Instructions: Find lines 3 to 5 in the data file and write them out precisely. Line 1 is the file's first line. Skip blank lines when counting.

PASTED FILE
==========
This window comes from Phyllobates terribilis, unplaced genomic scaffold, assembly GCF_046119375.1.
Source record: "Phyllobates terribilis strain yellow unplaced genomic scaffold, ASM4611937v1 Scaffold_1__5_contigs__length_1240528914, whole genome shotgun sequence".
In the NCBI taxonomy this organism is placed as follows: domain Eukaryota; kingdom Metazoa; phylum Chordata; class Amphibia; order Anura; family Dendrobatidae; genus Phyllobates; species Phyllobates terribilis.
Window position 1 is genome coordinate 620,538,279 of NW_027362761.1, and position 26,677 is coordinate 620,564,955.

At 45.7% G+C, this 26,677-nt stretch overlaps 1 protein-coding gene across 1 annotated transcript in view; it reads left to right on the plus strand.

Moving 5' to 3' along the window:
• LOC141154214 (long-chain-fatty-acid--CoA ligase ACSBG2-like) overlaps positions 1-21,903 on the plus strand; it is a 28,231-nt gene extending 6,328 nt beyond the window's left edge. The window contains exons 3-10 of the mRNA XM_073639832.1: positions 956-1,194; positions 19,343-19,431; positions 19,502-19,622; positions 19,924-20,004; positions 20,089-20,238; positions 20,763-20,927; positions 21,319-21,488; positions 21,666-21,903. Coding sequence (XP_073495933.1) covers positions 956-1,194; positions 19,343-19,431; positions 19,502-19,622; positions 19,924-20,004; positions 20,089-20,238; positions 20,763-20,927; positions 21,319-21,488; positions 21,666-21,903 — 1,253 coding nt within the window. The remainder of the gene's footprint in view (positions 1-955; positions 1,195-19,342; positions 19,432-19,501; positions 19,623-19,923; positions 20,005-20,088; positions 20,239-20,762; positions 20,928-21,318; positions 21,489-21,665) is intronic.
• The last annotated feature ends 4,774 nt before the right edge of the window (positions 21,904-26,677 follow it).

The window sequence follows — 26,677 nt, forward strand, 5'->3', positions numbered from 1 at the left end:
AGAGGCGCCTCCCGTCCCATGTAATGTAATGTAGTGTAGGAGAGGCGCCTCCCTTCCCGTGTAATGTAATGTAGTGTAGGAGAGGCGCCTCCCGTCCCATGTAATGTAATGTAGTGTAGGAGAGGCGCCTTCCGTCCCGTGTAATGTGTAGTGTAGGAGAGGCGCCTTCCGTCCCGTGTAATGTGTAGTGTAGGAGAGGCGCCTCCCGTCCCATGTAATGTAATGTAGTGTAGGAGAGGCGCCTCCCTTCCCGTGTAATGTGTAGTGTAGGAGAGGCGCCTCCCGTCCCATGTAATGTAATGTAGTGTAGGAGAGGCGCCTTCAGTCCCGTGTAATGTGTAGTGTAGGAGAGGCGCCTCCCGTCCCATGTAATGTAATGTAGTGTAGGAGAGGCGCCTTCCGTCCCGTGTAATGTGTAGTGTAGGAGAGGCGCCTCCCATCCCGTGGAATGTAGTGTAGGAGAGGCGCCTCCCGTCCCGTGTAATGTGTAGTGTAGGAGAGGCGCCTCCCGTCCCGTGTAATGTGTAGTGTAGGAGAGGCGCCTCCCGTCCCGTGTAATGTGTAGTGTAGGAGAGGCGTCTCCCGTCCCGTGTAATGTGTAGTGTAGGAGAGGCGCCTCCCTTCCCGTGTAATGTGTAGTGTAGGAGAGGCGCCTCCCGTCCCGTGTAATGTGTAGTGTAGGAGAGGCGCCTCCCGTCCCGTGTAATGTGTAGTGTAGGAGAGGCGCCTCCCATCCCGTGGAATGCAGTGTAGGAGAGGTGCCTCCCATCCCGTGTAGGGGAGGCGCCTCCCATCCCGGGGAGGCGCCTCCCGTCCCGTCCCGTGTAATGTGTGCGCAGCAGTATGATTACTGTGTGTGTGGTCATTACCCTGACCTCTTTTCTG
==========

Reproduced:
In the NCBI taxonomy this organism is placed as follows: domain Eukaryota; kingdom Metazoa; phylum Chordata; class Amphibia; order Anura; family Dendrobatidae; genus Phyllobates; species Phyllobates terribilis.
Window position 1 is genome coordinate 620,538,279 of NW_027362761.1, and position 26,677 is coordinate 620,564,955.

At 45.7% G+C, this 26,677-nt stretch overlaps 1 protein-coding gene across 1 annotated transcript in view; it reads left to right on the plus strand.